“My body loves inertia, my brain loves oblivion”Louise Erdrich, The Sentence
I’m restless with the craving for constant motion. Ever needing to avoid the evil of idle hands, the devil can make playthings of whatsoever he chooses as along as I can keep moving. Better the devil you know, after all.
And yet, my mind longs to be at the center of the void; floating freely in the quiet spaces between the clangor of calamitous thoughts. Suspended within the edges of the abyss at my center without ever touching the sides, and without ever tumbling down; a pressurized cabin hung aloft in the clouds of the middle distance, lolling the roar of my own inturnedness into a mesmerizing mixture of awareness and unfeeling.
I look for ways to be engulfed by an economy of monotonous activity so that the fickle seasons turning endlessly in my brain can find their way into the bleak blankness of winter. I keep away from conversations and crowded places. Everything feels too fast, too loud, too heavy, too much. But, “[t]he thing about avoiding other people,” says A.G. Slatter, “is that you spend a lot of time with your own thoughts”. And, my thoughts, when left alone on infinite loop are often anything but helpful or comforting. Musings turn to tightening gyres burrowing into flesh and festering with no answers or conclusions.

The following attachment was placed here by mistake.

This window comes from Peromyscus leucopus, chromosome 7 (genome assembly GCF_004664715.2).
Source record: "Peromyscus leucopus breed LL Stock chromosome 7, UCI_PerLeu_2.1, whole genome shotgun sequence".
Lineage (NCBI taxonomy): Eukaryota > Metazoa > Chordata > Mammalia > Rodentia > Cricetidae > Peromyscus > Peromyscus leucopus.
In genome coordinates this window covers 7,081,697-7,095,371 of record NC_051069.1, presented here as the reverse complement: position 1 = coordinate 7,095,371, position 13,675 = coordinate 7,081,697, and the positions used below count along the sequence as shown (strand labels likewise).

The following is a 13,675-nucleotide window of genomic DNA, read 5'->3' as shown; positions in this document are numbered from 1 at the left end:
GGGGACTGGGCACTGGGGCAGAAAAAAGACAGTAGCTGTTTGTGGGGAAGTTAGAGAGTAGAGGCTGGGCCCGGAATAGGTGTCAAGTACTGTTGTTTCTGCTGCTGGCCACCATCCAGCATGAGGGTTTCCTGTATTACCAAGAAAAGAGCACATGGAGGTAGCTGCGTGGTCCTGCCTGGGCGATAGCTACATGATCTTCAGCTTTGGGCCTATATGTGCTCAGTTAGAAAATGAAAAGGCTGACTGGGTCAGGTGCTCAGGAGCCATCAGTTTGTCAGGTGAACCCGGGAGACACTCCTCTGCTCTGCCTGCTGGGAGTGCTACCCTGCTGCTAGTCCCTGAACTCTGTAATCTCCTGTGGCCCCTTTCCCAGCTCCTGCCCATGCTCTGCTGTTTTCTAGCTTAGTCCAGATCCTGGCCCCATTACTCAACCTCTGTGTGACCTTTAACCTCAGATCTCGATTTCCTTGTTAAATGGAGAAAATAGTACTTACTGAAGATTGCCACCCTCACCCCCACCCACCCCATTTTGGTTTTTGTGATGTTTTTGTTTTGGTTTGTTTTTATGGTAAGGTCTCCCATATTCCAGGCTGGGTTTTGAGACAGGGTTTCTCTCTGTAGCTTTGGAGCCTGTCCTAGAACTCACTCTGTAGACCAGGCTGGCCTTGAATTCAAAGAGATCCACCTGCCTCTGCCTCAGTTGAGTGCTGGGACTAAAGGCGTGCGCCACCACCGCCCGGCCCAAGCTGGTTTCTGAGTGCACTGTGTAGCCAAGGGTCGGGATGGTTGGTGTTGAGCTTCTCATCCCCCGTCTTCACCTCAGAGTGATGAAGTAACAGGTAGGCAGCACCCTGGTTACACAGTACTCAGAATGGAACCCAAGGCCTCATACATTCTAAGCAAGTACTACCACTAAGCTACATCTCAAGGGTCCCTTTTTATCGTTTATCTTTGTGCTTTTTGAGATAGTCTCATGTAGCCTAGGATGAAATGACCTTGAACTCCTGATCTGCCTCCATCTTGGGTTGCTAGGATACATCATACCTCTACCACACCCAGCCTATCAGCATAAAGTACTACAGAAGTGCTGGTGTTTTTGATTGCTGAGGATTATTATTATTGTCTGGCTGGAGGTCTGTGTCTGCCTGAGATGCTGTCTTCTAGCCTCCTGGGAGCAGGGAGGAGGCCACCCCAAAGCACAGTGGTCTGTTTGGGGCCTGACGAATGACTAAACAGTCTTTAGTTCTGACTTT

“This is exactly [the] problem in life”, says Pablo d’ Ors, “the hesitations, the fears, the systematic doubts”. But, I think that’s only half true. Our doubts can, and often do, lead to a paralysis of a kind; cloistered and closed, spinning the silk of suspicion around ourselves until its all we can see or breath. And, yet, as John Green says “your doubts make you more real, not less.”
Placing a question mark next to something that feels either immovable or muddied can help to bring a clarity of real and tangible conviction, especially the conviction about how inarguably real we are; an immovable comfort when we feel our lives are becoming ghostly and phantasmic. When all our days feel as if they are little more than the hallucinatory fictions of a maniacal demon’s fever dream, doubt can be the touchstone of something solid.
The right person doesn’t try to neglect or mask your doubts, nor do they suggest that you should. Instead, they sit in them with you. They embrace your doubts as fully and as wholly as they hold you, realizing that the kinetic energy of your questioning is the animating force that makes you who you are. In doing so, they break the cycle. They separate the circuit. That’s what love does. It tears a hole where there wasn’t one before. It creates a breach in the closed-network, claustrophobia of our outer-defenses.
The trick, then, is to remain unarmed and unarmored. To let the cut come to our hermetically sealed sense of self. To feel the stinging relief of openness. To let the bricks and barriers of our inner anchorage turn to thistledown, and watch as they dance away on the breeze. Unfastened and unbarred, safe in the still of someone who cradles our concerns.